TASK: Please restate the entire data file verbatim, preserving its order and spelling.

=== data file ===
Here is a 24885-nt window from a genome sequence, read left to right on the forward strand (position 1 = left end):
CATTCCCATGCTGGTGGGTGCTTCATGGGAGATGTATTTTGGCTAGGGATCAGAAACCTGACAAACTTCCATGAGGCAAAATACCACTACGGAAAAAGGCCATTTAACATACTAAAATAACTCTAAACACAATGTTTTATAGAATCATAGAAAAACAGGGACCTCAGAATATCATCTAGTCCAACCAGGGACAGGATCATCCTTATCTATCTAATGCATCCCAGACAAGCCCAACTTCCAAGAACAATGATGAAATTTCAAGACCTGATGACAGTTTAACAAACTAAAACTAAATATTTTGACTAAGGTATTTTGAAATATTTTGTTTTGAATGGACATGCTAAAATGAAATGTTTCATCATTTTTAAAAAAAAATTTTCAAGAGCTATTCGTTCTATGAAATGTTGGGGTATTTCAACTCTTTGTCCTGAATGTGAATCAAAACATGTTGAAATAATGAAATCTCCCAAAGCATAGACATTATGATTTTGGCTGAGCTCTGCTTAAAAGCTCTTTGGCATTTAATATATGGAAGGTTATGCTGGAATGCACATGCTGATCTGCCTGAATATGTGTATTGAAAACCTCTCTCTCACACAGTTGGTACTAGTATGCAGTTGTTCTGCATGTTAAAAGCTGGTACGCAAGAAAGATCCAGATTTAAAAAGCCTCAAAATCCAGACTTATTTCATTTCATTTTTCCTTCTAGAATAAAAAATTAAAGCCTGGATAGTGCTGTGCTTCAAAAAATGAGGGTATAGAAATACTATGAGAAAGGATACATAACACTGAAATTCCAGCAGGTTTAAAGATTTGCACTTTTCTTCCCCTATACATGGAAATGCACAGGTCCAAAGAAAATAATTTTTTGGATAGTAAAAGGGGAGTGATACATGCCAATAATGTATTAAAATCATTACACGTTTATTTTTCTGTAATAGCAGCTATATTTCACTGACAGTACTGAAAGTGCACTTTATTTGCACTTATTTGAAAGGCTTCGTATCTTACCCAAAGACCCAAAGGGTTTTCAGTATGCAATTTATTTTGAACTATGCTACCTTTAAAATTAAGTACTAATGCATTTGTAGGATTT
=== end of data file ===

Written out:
Here is a 24885-nt window from a genome sequence, read left to right on the forward strand (position 1 = left end):
CATTCCCATGCTGGTGGGTGCTTCATGGGAGATGTATTTTGGCTAGGGATCAGAAACCTGACAAACTTCCATGAGGCAAAATACCACTACGGAAAAAGGCCATTTAACATACTAAAATAACTCTAAACACAATGTTTTATAGAATCATAGAAAAACAGGGACCTCAGAATATCATCTAGTCCAACCAGGGACAGGATCATCCTTATCTATCTAATGCATCCCAGACAAGCCCAACTTCCAAGAACAATGATGAAATTTCAAGACCTGATGACAGTTTAACAAACTAAAACTAAATATTTTGACTAAGGTATTTTGAAATATTTTGTTTTGAATGGACATGCTAAAATGAAATGTTTCATCATTTTTAAAAAAAAATTTTCAAGAGCTATTCGTTCTATGAAATGTTGGGGTATTTCAACTCTTTGTCCTGAATGTGAATCAAAACATGTTGAAATAATGAAATCTCCCAAAGCATAGACATTATGATTTTGGCTGAGCTCTGCTTAAAAGCTCTTTGGCATTTAATATATGGAAGGTTATGCTGGAATGCACATGCTGATCTGCCTGAATATGTGTATTGAAAACCTCTCTCTCACACAGTTGGTACTAGTATGCAGTTGTTCTGCATGTTAAAAGCTGGTACGCAAGAAAGATCCAGATTTAAAAAGCCTCAAAATCCAGACTTATTTCATTTCATTTTTCCTTCTAGAATAAAAAATTAAAGCCTGGATAGTGCTGTGCTTCAAAAAATGAGGGTATAGAAATACTATGAGAAAGGATACATAACACTGAAATTCCAGCAGGTTTAAAGATTTGCACTTTTCTTCCCCTATACATGGAAATGCACAGGTCCAAAGAAAATAATTTTTTGGATAGTAAAAGGGGAGTGATACATGCCAATAATGTATTAAAATCATTACACGTTTATTTTTCTGTAATAGCAGCTATATTTCACTGACAGTACTGAAAGTGCACTTTATTTGCACTTATTTGAAAGGCTTCGTATCTTACCCAAAGACCCAAAGGGTTTTCAGTATGCAATTTATTTTGAACTATGCTACCTTTAAAATTAAGTACTAATGCATTTGTAGGATTT